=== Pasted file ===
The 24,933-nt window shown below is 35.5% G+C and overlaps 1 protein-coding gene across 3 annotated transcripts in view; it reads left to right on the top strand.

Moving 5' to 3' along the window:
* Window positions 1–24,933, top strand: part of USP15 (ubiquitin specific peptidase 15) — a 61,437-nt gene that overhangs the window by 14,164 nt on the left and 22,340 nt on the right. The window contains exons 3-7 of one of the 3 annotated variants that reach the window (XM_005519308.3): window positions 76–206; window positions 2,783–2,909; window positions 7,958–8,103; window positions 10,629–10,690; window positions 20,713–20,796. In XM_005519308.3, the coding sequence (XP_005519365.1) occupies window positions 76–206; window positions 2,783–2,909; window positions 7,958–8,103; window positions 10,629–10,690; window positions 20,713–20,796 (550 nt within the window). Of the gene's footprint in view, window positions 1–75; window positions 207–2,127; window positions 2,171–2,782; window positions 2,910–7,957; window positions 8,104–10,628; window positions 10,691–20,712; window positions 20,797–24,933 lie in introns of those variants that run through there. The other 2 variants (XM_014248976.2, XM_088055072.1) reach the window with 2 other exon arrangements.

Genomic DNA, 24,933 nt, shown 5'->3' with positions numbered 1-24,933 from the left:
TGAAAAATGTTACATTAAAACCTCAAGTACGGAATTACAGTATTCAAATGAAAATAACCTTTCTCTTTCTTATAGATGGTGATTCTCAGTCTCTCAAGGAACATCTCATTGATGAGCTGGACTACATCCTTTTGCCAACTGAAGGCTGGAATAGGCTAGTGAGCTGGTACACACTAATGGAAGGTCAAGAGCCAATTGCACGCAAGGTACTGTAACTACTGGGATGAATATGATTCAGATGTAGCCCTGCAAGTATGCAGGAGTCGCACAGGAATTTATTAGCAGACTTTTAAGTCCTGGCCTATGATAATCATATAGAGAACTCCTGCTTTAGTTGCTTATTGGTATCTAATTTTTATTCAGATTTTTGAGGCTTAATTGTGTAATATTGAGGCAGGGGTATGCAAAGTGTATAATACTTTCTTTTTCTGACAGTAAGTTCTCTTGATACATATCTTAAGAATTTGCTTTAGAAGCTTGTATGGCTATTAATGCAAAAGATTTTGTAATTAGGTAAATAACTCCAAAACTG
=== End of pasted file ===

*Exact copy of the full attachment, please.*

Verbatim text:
The 24,933-nt window shown below is 35.5% G+C and overlaps 1 protein-coding gene across 3 annotated transcripts in view; it reads left to right on the top strand.

Moving 5' to 3' along the window:
* Window positions 1–24,933, top strand: part of USP15 (ubiquitin specific peptidase 15) — a 61,437-nt gene that overhangs the window by 14,164 nt on the left and 22,340 nt on the right. The window contains exons 3-7 of one of the 3 annotated variants that reach the window (XM_005519308.3): window positions 76–206; window positions 2,783–2,909; window positions 7,958–8,103; window positions 10,629–10,690; window positions 20,713–20,796. In XM_005519308.3, the coding sequence (XP_005519365.1) occupies window positions 76–206; window positions 2,783–2,909; window positions 7,958–8,103; window positions 10,629–10,690; window positions 20,713–20,796 (550 nt within the window). Of the gene's footprint in view, window positions 1–75; window positions 207–2,127; window positions 2,171–2,782; window positions 2,910–7,957; window positions 8,104–10,628; window positions 10,691–20,712; window positions 20,797–24,933 lie in introns of those variants that run through there. The other 2 variants (XM_014248976.2, XM_088055072.1) reach the window with 2 other exon arrangements.

Genomic DNA, 24,933 nt, shown 5'->3' with positions numbered 1-24,933 from the left:
TGAAAAATGTTACATTAAAACCTCAAGTACGGAATTACAGTATTCAAATGAAAATAACCTTTCTCTTTCTTATAGATGGTGATTCTCAGTCTCTCAAGGAACATCTCATTGATGAGCTGGACTACATCCTTTTGCCAACTGAAGGCTGGAATAGGCTAGTGAGCTGGTACACACTAATGGAAGGTCAAGAGCCAATTGCACGCAAGGTACTGTAACTACTGGGATGAATATGATTCAGATGTAGCCCTGCAAGTATGCAGGAGTCGCACAGGAATTTATTAGCAGACTTTTAAGTCCTGGCCTATGATAATCATATAGAGAACTCCTGCTTTAGTTGCTTATTGGTATCTAATTTTTATTCAGATTTTTGAGGCTTAATTGTGTAATATTGAGGCAGGGGTATGCAAAGTGTATAATACTTTCTTTTTCTGACAGTAAGTTCTCTTGATACATATCTTAAGAATTTGCTTTAGAAGCTTGTATGGCTATTAATGCAAAAGATTTTGTAATTAGGTAAATAACTCCAAAACTG